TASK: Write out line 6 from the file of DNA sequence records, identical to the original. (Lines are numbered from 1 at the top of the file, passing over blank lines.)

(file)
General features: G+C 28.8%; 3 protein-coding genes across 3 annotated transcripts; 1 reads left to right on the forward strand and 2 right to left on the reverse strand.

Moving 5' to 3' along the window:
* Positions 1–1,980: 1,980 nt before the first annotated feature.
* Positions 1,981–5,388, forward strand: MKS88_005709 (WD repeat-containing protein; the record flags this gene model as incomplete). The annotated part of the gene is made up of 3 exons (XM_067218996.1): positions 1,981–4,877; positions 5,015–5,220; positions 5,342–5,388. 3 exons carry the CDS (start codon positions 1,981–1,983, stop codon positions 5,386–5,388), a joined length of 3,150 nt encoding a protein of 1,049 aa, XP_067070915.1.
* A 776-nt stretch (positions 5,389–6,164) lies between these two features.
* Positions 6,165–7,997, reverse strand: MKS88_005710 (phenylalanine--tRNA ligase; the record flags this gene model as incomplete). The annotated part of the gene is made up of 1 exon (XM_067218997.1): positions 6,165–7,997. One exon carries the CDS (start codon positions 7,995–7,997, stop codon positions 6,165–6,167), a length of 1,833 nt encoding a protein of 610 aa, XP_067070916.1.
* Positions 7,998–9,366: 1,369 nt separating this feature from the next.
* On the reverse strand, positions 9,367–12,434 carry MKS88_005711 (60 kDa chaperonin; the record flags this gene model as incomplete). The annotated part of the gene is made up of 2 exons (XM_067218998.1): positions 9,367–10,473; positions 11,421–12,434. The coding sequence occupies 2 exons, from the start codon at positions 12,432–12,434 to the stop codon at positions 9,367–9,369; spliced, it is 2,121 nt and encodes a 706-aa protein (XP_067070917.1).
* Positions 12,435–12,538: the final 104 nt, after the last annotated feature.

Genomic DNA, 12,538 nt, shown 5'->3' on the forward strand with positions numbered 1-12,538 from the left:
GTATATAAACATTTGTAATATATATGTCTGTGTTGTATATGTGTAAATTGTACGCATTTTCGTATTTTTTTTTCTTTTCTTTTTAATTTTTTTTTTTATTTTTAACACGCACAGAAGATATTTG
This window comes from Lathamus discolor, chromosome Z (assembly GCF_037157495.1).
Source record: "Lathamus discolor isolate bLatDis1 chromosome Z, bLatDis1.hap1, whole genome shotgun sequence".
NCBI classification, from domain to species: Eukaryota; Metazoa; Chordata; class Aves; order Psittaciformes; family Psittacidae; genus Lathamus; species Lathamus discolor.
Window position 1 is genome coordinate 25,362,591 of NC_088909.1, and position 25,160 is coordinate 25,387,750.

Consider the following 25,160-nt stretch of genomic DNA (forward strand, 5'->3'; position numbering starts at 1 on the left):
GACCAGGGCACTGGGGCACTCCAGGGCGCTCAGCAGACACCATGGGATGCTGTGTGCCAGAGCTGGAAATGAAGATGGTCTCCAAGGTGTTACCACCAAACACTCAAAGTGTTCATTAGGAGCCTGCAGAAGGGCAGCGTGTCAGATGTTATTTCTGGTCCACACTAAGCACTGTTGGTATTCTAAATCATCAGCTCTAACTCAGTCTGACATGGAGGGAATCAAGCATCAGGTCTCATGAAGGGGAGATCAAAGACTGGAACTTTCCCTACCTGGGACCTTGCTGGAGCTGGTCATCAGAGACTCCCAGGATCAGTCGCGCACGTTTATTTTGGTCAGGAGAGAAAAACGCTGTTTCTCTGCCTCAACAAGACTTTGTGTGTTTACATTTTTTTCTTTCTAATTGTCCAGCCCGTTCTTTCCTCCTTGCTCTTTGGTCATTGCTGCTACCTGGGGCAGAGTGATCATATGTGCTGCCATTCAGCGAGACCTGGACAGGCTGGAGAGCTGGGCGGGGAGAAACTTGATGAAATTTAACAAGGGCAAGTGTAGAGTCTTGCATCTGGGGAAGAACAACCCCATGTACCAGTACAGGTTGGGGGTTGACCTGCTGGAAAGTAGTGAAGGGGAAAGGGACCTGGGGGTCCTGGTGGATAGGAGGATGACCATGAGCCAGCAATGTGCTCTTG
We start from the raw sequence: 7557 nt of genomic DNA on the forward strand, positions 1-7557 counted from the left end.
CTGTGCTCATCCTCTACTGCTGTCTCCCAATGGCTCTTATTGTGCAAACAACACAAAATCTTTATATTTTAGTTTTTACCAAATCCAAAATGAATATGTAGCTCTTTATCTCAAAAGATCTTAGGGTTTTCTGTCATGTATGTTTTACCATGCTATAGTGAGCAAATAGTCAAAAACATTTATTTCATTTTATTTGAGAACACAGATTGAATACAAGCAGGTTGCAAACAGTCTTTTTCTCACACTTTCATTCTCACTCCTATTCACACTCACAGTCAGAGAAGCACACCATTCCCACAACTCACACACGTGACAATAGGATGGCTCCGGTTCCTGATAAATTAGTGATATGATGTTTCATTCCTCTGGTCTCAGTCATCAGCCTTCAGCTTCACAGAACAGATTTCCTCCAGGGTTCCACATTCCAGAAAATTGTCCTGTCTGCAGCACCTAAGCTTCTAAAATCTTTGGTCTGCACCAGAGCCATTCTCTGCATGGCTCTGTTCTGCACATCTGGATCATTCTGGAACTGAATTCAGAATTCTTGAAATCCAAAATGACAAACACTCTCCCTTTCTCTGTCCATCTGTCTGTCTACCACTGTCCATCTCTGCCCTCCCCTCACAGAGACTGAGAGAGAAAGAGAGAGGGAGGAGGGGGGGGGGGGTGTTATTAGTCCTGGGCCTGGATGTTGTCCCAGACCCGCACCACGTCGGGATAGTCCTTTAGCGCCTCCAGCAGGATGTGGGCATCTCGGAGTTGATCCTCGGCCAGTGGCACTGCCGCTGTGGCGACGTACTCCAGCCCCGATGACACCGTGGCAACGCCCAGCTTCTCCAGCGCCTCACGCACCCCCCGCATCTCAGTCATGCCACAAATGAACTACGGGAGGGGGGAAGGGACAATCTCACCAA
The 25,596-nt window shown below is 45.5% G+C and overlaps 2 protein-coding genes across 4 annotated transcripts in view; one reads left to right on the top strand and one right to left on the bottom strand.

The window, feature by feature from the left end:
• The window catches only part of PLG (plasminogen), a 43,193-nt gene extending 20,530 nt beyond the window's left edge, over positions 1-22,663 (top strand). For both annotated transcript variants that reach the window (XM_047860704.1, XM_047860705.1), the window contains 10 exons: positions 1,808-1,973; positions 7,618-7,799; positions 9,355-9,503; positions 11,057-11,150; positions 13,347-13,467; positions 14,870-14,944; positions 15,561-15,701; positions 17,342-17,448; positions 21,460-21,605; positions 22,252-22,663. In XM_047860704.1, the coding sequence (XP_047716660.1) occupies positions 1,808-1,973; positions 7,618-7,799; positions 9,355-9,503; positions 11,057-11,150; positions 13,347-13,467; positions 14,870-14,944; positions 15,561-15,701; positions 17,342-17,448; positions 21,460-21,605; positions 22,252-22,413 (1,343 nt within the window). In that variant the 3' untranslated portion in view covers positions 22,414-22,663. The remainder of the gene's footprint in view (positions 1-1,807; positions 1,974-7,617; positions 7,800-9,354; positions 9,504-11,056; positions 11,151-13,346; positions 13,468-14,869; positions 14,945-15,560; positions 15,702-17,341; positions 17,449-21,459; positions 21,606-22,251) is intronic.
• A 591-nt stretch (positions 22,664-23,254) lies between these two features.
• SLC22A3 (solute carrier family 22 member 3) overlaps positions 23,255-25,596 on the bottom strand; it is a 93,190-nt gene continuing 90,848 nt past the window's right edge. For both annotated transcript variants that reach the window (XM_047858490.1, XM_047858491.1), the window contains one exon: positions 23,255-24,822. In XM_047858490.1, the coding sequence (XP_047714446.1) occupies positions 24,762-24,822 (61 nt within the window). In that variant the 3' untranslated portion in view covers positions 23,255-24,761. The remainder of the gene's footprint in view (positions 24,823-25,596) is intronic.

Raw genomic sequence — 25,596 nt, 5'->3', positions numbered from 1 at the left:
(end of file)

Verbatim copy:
* Positions 6,165–7,997, reverse strand: MKS88_005710 (phenylalanine--tRNA ligase; the record flags this gene model as incomplete). The annotated part of the gene is made up of 1 exon (XM_067218997.1): positions 6,165–7,997. One exon carries the CDS (start codon positions 7,995–7,997, stop codon positions 6,165–6,167), a length of 1,833 nt encoding a protein of 610 aa, XP_067070916.1.